In "Ode on a Grecian Urn" what does the speaker seem to admire most about the urn? 

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In my opinion, the speaker of "Ode on a Grecian Urn " admires the immortality of the urn's subjects (and of the urn itself) even more than its beauty.  With the same idea that a poem can make its subject eternal, this beautiful Grecian urn has the same ability for...

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In my opinion, the speaker of "Ode on a Grecian Urn" admires the immortality of the urn's subjects (and of the urn itself) even more than its beauty.  With the same idea that a poem can make its subject eternal, this beautiful Grecian urn has the same ability for its subjects to live eternally as well.  For example, in a few of my absolute favorite lines from literature, the speaker comments on two lovers depicted on the side of the urn:

Bold Lover, never, never canst thou kiss, / Though winning near the goal--yet, do not grieve; / She cannot fade, though thou hast not thy bliss, / Forever wilt thou love, and she be fair! (17-20)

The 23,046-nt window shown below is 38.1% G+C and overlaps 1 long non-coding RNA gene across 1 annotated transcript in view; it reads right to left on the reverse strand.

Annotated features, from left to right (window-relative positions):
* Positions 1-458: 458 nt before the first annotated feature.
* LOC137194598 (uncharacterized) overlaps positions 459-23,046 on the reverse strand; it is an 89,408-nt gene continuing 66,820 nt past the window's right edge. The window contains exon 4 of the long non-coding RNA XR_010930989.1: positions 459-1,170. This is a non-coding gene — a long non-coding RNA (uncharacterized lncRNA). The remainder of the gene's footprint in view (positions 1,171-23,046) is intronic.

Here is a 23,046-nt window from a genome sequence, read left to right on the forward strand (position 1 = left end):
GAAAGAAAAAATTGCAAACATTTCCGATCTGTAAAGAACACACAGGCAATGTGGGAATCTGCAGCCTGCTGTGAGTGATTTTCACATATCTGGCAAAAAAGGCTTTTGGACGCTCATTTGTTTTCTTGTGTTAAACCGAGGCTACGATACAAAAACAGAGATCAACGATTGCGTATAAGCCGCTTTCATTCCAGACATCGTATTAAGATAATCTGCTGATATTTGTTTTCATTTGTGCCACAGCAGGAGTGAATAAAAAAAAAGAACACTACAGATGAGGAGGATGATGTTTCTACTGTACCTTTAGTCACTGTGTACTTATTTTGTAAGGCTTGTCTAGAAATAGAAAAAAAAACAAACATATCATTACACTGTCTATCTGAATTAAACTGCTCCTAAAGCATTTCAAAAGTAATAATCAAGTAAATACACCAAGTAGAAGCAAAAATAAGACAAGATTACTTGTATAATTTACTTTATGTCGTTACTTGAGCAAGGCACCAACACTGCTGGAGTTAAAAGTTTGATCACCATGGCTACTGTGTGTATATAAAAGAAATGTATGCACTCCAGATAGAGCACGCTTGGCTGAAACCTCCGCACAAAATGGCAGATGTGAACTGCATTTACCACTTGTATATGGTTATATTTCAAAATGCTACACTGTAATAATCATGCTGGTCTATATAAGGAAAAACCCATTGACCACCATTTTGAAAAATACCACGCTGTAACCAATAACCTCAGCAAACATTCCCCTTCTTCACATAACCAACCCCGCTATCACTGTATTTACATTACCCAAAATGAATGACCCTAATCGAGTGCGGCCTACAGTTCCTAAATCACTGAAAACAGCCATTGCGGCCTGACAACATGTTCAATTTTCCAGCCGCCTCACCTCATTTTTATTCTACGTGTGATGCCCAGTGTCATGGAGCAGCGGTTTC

In one of the rare uses of the exclamation point in English Literature, Keats shows that these lovers will always be both beautiful and in love.  Their love achieves immortality.  Further, the speaker hints that a love and a fair maiden cannot remain in that state for all time in real time.

There are other examples of this as well.  The speaker mentions that the leaves of the trees will always be budding in spring and that the passion of the lovers will always be new.  The speaker clinches his thought at the end when he says:

When old age shall this generation waste, / Thou shalt remain, in midst of other woe / Than ours, a friend to man, to whom thou say'st, / "Beauty is truth, truth beauty,"--that is all / Ye know on earth, and all ye need to know. (46-50)

Ah, now Keats reveals the secret of life:  that beauty is truth.  It is the immortal beauty this urn holds that reveals the truth of this life; therefore, cling to beauty such as this because that is all you need to know.

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